Experimental design and T cell depletions. a. T cell subset-depleting antibodies were administered on days -7, 0 and +4 as indicated by the blue arrows. Infections were done on days 0 and 42 as indicated by red arrows. Blood withdrawals were performed on the days indicated by the black arrows and flow cytometry was used to determine the lymphocyte subset numbers over time. The flow cytometry gating strategies are shown in Supplemental data Fig. 1b. Each symbol represents a single animal throughout. All CD4-depleted animals except CD4- 5 were still greater than 90% depleted of CD4+ T cells at 7dpi. CD4-5 was 78% depleted. CD4+ Th numbers excluded FoxP3+ cells. At 7 days post-re-infection (49 dpi) the animals averaged 81% depleted. All CD8-depleted animals were >99% depleted at 7dpi and remained 78% depleted at 49dpi. The differences between subset numbers at 0 dpi and 7 dpi were calculated by a two-way paired t test. ns = not significant and other p values are shown. Numbers of B cells (d, g, j, m) were determined by flow cytometry using CD45 and CD20 as markers. The numbers of B cells in the CD4-depleted group were significantly lower over time than the controls as determined by mixed effects analysis (p=0.0118).

Experimental design and T cell depletions. a. T cell subset-depleting antibodies were administered on days -7, 0 and +4 as indicated by the blue arrows. Infections were done on days 0 and 42 as indicated by red arrows. Blood withdrawals were performed on the days indicated by the black arrows and flow cytometry was used to determine the lymphocyte subset numbers over time. The flow cytometry gating strategies are shown in Supplemental data Fig. 1b. Each symbol represents a single animal throughout. All CD4-depleted animals except CD4- 5 were still greater than 90% depleted of CD4+ T cells at 7dpi. CD4-5 was 78% depleted. CD4+ Th numbers excluded FoxP3+ cells. At 7 days post-re-infection (49 dpi) the animals averaged 81% depleted. All CD8-depleted animals were >99% depleted at 7dpi and remained 78% depleted at 49dpi. The differences between subset numbers at 0 dpi and 7 dpi were calculated by a two-way paired test. ns = not significant and other p values are shown. Numbers of B cells (d, g, j, m) were determined by flow cytometry using CD45 and CD20 as markers. The numbers of B cells in the CD4-depleted group were significantly lower over time than the controls as determined by mixed effects analysis (p=0.0118).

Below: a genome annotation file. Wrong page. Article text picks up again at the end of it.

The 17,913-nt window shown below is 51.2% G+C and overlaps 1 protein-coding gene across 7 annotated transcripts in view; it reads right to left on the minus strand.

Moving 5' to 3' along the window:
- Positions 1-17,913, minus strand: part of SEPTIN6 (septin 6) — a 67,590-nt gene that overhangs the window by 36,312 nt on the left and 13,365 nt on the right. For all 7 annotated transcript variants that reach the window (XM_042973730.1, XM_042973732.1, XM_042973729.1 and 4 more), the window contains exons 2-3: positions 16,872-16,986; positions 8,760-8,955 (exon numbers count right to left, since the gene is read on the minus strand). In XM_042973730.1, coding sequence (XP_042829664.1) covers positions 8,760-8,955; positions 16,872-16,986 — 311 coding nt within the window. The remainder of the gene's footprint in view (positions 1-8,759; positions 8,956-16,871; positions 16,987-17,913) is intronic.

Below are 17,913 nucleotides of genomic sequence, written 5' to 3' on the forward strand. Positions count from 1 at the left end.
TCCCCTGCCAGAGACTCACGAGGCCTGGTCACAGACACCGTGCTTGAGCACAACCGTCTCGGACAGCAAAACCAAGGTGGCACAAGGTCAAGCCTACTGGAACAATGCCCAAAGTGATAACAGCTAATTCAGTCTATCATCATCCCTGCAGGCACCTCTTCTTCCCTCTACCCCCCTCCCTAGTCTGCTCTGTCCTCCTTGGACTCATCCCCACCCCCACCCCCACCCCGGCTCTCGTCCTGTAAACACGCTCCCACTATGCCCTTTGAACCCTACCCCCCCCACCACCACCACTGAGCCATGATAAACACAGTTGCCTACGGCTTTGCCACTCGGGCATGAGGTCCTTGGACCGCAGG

Further, there is no evidence that T cells play a role in developing the disease in monkeys. The team found that disease severity in monkeys who are T cell replete was similar to the T-cell depleted animals.

The team also showed that old age in humans plays a vital role in vulnerability to severe illness and death from COVID-19. Advanced age is linked to immunosenescence, which makes them easily infected with pathogens. This means that older adults are at a higher risk and are less able than adult monkeys to compensate for immune deficiencies, including SARS-CoV-2-induced lymphopenia.

When it comes to rhesus macaques, older monkeys develop lower antibody responses to SARS-CoV-2 infections. This means that different results will be obtained using older animals.

“That said, our results from adult macaques with profound depletion of either CD4 +  or CD8+ T cells leads to the conclusion that neither subset played a critical role in their recovery from acute disease or re-infection. On the other hand, anamnestic antibody responses were strongly associated with recovery from a second infection and reduced disease,” the team concluded in the study.

The team suggests further studies, particularly among older monkeys, to see if the same results will come out. Furthermore, human studies are also needed.

*Important Notice

medRxiv publishes preliminary scientific reports that are not peer-reviewed and, therefore, should not be regarded as conclusive, guide clinical practice/health-related behavior, or treated as established information.


https://www.news-medical.net/news/20210406/Study-suggests-T-cells-dont-determine-survival-in-severe-COVID-19.aspx